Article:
Uighurs plan renewed bid for British naturalisation
Bermuda's four Uighur refugees plan to wait until the five-year anniversary of when they were secretly brought to the Island to renew their push for British naturalisation.
The men, originally from western China, have been effectively marooned here since their arrival in 2009 — and now their children are in limbo as well.
Addressing Amnesty International Bermuda's annual Colin Horsfield Memorial Lecture at the Wesley Methodist Church's Dyer Hall last night on the topic of being “stateless”, Khalil Mamut recounted how his infant son couldn't fly overseas for treatment of a medical complaint because, like his father, he has no passport. However, he added: “Since we have been here, the Bermuda Government and people of Bermuda have been so kind to us and so friendly. We have never been abused by people. I thank you all.”
And Mr Mamut called himself “optimistic” that he, along with Salahidin Andulahad, Abdulla Abdulqadir and Ablikim Turahun, would eventually obtain citizenship along with their children.
The four were brought to Bermuda in 2009 from the US prison at Guantánamo Bay, Cuba, where they had been held for a time as “enemy combatants” then in a more relaxed regime before being flown here. The US originally seized the four during its attack on Afghanistan in the wake of the 9/11 terrorist attacks in 2001.
The US now refuses to grant them asylum. The men steadfastly maintain they have no terror links and say they left China for work.
The deal, brokered with the US by then Premier Dr Ewart Brown, left the men stranded, while other Uighurs held at Guantánamo who went to countries like Sweden and Switzerland were eventually issued with passports.
Although citizenship was promised, the power to issue passports to the men and their four children — who range in age from four months to two years — now lies solely with the British Government.
Their lawyer Richard Horseman said it was imperative to move the issue beyond recriminations over the “poorly thought-out” move to bring them to Bermuda. “The only solution is going to come from Britain,” he said. “Unfortunately, we all know the manner in which they were brought here — Britain was not happy at all.”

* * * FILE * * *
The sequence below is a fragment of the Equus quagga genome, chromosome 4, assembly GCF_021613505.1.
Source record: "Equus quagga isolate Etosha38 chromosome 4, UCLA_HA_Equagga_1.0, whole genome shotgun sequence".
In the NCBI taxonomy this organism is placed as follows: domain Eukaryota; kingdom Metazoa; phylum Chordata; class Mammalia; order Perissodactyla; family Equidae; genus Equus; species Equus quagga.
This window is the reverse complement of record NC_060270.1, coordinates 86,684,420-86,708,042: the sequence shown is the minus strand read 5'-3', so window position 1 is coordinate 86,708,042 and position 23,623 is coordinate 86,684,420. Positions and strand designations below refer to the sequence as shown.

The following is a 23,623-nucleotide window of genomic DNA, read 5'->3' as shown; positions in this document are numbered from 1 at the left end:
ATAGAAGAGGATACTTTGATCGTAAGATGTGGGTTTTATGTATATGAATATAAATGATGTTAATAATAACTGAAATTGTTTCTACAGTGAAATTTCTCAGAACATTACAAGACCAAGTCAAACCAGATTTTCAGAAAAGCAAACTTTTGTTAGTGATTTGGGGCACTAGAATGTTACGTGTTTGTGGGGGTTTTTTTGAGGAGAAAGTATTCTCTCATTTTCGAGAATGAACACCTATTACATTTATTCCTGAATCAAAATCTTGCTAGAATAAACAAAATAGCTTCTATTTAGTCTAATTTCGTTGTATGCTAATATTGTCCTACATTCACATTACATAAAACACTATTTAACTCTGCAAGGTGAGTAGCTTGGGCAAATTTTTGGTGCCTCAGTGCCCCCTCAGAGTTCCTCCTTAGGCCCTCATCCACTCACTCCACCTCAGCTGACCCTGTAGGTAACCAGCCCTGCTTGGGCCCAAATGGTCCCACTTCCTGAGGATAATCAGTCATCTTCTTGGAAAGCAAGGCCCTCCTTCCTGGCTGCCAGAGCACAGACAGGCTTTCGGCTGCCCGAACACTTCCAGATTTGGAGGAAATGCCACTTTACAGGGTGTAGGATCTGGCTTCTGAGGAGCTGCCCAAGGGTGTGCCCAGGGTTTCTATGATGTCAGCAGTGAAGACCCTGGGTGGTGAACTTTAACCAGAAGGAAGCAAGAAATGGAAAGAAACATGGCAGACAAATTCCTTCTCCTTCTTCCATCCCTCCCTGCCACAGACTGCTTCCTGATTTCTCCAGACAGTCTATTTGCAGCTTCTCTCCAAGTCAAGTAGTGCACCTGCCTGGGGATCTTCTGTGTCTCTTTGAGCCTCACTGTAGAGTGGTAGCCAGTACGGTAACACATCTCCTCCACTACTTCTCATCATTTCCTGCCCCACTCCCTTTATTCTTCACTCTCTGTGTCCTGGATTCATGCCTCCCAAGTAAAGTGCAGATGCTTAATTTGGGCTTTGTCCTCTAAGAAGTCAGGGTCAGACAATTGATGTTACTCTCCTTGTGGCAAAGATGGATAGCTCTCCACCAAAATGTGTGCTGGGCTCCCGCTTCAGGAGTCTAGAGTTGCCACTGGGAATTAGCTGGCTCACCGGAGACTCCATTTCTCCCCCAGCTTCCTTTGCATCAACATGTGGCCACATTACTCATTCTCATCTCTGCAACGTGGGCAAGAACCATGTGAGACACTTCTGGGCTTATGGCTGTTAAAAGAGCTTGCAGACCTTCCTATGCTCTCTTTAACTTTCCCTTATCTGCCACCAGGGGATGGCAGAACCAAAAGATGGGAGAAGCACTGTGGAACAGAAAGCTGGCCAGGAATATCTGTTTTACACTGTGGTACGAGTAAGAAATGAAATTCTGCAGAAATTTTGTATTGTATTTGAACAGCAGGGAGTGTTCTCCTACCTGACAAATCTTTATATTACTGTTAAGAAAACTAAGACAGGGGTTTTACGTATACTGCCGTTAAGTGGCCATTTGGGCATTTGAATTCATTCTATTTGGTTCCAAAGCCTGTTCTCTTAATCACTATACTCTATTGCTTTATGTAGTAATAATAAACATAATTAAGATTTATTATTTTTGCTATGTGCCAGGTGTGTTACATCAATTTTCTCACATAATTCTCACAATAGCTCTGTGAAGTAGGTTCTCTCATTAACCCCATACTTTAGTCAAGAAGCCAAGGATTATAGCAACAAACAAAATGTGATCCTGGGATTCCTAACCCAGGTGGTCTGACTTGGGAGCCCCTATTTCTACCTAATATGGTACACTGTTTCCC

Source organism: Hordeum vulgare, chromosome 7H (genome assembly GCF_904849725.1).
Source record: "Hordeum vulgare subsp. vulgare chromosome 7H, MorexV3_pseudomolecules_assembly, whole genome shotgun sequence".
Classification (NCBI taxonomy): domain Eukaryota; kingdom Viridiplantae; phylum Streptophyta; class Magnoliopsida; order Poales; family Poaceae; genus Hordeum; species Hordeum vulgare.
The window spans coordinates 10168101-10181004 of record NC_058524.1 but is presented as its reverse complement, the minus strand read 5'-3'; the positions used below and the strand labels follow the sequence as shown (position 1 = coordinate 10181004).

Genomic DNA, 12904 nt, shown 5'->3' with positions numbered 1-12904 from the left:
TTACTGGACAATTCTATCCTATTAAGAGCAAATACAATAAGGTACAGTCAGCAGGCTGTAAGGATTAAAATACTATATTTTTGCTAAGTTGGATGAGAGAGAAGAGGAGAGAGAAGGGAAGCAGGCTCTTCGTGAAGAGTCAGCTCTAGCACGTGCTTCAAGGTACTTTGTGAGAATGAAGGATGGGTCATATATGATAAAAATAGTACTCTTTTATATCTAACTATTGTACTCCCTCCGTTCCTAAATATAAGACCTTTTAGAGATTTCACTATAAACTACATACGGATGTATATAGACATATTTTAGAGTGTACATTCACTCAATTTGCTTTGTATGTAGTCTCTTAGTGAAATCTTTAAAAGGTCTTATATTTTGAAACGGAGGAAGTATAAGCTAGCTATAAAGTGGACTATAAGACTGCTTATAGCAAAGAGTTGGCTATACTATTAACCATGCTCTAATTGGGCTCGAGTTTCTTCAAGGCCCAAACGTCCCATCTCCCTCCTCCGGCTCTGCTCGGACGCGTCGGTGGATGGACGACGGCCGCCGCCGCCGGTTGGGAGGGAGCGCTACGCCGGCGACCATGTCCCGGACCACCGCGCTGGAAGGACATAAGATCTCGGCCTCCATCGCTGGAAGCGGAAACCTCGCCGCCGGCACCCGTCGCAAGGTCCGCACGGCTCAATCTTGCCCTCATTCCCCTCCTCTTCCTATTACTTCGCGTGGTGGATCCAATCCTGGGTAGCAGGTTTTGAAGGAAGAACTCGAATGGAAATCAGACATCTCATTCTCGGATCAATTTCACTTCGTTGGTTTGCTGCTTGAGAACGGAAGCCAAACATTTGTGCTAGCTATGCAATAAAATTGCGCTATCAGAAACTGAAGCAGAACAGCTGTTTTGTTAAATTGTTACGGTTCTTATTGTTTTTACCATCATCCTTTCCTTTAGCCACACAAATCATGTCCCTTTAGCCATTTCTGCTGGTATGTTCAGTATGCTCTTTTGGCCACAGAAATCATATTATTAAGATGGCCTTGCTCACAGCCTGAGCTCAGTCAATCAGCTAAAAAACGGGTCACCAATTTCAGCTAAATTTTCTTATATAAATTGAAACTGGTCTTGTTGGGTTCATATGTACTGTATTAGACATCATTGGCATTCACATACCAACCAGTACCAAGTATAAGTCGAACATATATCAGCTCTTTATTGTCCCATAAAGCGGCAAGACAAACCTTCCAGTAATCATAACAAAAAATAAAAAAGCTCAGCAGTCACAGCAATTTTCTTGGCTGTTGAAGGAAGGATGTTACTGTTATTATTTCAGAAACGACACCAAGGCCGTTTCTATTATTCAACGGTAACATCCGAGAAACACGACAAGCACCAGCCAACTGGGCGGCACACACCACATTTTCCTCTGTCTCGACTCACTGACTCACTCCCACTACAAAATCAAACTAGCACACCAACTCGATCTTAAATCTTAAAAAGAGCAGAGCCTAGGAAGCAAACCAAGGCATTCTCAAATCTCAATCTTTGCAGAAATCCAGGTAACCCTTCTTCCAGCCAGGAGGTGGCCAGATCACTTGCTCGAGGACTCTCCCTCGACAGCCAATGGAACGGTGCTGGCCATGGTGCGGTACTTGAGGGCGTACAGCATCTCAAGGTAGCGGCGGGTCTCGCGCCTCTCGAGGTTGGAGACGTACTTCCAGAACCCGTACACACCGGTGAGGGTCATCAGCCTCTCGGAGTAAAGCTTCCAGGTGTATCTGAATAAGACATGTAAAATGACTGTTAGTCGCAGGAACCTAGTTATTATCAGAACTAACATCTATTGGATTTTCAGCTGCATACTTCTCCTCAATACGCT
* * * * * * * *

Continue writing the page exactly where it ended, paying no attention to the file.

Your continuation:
Bermuda's government continues to discuss the issue with the US and the UK, he said, but local authorities are “hamstrung”.
The four men live with their wives and children in a police compound, and are privately employed in construction and landscaping jobs.
The wives of the Uighurs hold Chinese passports, but the Chinese authorities won't issue the Uighurs' children with their own documents because they regard their fathers as enemies of the state.
Their home territory is the Xinjiang Uyghur Autonomous Region and is fraught with political, religious and ethnic tensions. Bermuda's Uighurs risk being jailed if they return to Chinese soil. Added Mr Horseman: “Hopefully something will get done and Britain will help in the future, but you're up against the economic interests of countries that risk the wrath of China.”
One option could be to directly fly the four and their families to a country with the power to take them in and grant them citizenship.
“There have been efforts to look into other places,” Mr Horseman said. “I'm not at liberty to say more.”
An amendment to local immigration laws would still require the approval of Britain, he added.
“We'll give it a shot, when it reaches five years, to see whether they can be naturalised as British Overseas citizens,” he said. “We'll have to see whether Britain will be prepared to do that.”
In the meantime, the Island's school system will have to take on four stateless children.
“They have to get schooled by law,” Mr Horseman said. “We may have some Uighur children in our public school system soon.”